x Abu Dhabi, UAEFriday 21 July 2017

A time for adventure

Home & away Cleo Eleazar, who works for the Ras al Khaimah Free Zone, moved to the UAE 13 years ago and has called several emirates home.

Cleo Eleazar may head back to her native Philippines one day, but for now, she's quite happy to call the UAE home.
Cleo Eleazar may head back to her native Philippines one day, but for now, she's quite happy to call the UAE home.

After I finished my studies at the University of Manila, the first opportunity that knocked on my door was a job in Al Ain, working in the Hilton. I wanted to travel and to gain some independence from my family, who are quite conservative.

Even a decade ago, the UAE was a totally different place. Dubai was not the Dubai we know now; it ended at the Trade Centre and Hard Rock Café. When Dubai started developing all my friends came so I loved that. Al Ain was very quiet then too. I enjoyed being in Dubai but a few years ago it became too hectic and I found I had no time for myself and my friends. I was living in the Green Community and travelling to Deira so most of my time seemed to be spent in the car. I ended up just working and not seeing anyone and at the end of the day I would just come home and that was it. I said to myself "I have to get out of the hotel business", so when this opportunity came up I jumped at the chance.

Up until now I always lived in hotel accommodation because of work. I had been used to one bedroom where you couldn't really put your own identity on it. I've painted my living room and bedroom with red, and added beautiful Arabic paintings that have travelled with me since I've been in Dubai. My furnishing style is pretty minimal and I haven't got many other personal pictures aside from a few family snaps. When I travel I like to get black and white images of the places I've been, so I have a few of those too.

I have my own flat in Ras al Khaimah. Last night I had friends over for dinner and it was the first time anyone's been over since I furnished and decorated, which got a good response - my Ikea delivery has finally arrived. We still have a family home in the Philippines, but at the moment home is the UAE and it has been for over 13 years. For me, home is an abstract thing. My childhood memories are of island life and I come from a very large family, but even then, because I was studying in the city and my family were working all over the place, I was used to being alone and never really felt that kind of strong attachment to one place. Of course, I miss my brothers and sisters but most of them are grown up now and I've become used to being on my own.

Home for me now is where I feel comfortable and surrounded by friends, and I just value my independence. I'm still really attached to Philippine products and things from the Philippines; I love going shopping for local stuff when I go back because it's half price but really good quality. I feel proud to be Filipino, and I guess it depends on each person, but for me the most important thing is that I am happy living here. Maybe I'll go back one year, but for the time being, this is my home.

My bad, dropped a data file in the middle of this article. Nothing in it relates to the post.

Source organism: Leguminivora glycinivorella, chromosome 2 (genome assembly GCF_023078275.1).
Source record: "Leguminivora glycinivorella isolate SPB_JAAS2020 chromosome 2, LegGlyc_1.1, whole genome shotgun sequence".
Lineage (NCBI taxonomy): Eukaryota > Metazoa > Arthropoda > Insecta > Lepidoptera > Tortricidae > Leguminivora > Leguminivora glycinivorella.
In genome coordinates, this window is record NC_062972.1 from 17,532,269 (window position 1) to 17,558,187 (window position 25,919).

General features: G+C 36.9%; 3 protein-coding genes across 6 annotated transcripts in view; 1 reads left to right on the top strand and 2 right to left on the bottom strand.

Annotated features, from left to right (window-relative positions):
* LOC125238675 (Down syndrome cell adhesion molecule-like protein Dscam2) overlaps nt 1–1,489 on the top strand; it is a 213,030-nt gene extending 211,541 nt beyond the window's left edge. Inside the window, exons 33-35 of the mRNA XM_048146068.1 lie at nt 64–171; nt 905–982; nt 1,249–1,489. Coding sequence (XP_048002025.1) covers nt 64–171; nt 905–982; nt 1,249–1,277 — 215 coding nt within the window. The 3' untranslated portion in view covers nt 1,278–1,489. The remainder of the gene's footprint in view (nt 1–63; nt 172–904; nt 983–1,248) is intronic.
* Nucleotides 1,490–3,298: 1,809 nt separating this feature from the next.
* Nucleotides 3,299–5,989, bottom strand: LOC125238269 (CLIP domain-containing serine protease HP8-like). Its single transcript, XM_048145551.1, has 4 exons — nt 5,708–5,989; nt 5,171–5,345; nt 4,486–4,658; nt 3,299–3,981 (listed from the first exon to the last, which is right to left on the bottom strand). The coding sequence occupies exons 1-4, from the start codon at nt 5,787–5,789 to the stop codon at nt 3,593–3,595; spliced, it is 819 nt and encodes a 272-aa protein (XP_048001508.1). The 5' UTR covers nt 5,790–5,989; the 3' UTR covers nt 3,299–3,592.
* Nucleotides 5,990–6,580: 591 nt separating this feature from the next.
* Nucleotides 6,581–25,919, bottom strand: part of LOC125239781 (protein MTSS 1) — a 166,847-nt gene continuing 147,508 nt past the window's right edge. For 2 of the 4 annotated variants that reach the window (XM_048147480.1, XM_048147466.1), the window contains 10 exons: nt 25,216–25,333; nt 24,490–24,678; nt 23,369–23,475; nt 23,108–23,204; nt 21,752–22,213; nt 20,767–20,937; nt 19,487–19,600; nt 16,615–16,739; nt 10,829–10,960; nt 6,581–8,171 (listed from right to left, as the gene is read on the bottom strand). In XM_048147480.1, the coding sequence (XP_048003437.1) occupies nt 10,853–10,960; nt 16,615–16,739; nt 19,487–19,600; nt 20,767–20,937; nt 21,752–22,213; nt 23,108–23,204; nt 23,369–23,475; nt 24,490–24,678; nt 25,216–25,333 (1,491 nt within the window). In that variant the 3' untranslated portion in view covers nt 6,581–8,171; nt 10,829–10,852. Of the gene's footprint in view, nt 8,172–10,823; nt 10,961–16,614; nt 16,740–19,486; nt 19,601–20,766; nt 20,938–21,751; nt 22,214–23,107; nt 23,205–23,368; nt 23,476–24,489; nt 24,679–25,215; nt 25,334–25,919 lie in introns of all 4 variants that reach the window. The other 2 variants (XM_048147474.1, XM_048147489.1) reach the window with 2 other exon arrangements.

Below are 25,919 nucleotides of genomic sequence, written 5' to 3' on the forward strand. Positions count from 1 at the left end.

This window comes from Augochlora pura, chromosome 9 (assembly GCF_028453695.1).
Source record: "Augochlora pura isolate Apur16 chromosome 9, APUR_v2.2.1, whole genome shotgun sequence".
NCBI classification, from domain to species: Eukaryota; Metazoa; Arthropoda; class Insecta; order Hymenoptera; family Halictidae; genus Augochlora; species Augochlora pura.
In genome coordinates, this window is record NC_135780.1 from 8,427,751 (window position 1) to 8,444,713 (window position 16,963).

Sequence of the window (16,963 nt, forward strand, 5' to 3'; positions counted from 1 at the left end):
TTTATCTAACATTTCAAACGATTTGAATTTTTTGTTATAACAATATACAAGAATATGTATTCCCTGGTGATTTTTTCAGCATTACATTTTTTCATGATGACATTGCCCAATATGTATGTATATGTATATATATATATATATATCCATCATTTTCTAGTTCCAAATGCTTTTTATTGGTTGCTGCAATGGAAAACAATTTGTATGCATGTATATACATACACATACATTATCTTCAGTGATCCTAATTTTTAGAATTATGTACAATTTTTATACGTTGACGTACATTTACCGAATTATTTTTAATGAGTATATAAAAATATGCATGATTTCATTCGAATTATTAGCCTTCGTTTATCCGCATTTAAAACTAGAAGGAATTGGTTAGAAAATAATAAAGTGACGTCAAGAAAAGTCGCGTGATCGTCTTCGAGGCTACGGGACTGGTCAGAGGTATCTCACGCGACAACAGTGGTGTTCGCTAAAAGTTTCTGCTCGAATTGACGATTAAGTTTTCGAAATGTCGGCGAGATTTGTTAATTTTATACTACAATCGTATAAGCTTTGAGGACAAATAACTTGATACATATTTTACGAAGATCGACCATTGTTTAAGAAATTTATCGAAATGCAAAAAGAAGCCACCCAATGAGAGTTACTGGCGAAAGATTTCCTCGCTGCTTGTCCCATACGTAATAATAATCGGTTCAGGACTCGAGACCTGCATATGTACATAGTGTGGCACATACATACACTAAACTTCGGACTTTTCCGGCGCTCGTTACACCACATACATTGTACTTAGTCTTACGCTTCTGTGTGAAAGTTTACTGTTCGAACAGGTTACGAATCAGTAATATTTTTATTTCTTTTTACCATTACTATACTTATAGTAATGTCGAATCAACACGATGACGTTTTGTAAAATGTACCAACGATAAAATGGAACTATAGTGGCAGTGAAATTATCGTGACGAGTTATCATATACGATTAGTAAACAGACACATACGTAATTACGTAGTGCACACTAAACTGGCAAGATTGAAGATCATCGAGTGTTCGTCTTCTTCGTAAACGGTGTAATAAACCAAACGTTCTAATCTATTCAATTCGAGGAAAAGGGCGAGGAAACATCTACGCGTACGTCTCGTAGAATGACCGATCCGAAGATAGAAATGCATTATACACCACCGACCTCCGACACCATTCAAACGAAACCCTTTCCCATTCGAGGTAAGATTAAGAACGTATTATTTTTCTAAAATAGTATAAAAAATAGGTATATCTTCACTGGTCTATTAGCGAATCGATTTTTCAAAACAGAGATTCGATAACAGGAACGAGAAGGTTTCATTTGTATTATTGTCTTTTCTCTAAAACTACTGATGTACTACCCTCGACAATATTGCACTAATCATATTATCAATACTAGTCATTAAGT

I miss that sense of going to my favourite places for those little things. I have a few family recipes of course, but it's always a mixture when I have friends over; I do a bit of this and also European food as not everyone is adventurous. My sister lived in Ajman before I moved out here and she'd told me you had to cover up and not wear miniskirts. When I arrived and saw people wearing all kinds of clothes I realised I'd left my wardrobe behind for no reason.

The Philippines is an open country, but I'd never leave my door open. Here, if I forget for whatever reason, I don't really need to worry. It feels safe for me a single woman to be here, it's the only country I've ever been to where you see so many nationalities living together side by side. Back home it was mostly Filipinos with a very few foreigners, that's probably the most noticeable difference. As long as you have respect for the culture, it is a very tolerant place.

Dealing with different nationalities, you have to just be aware and respectful. When you leave the Philippines for here you have to attend a government seminar about the UAE and learn a bit about the culture. I did that, but you learn the most when you actually live in a country. For now, I'm settled, I love the pace of life and the fact it takes me five minutes to get to work. The beach is near, and whereas before I didn't get to see the emirates as much as I wanted to, now I have more time on weekends and I have more time for adventures.

* Jo Croft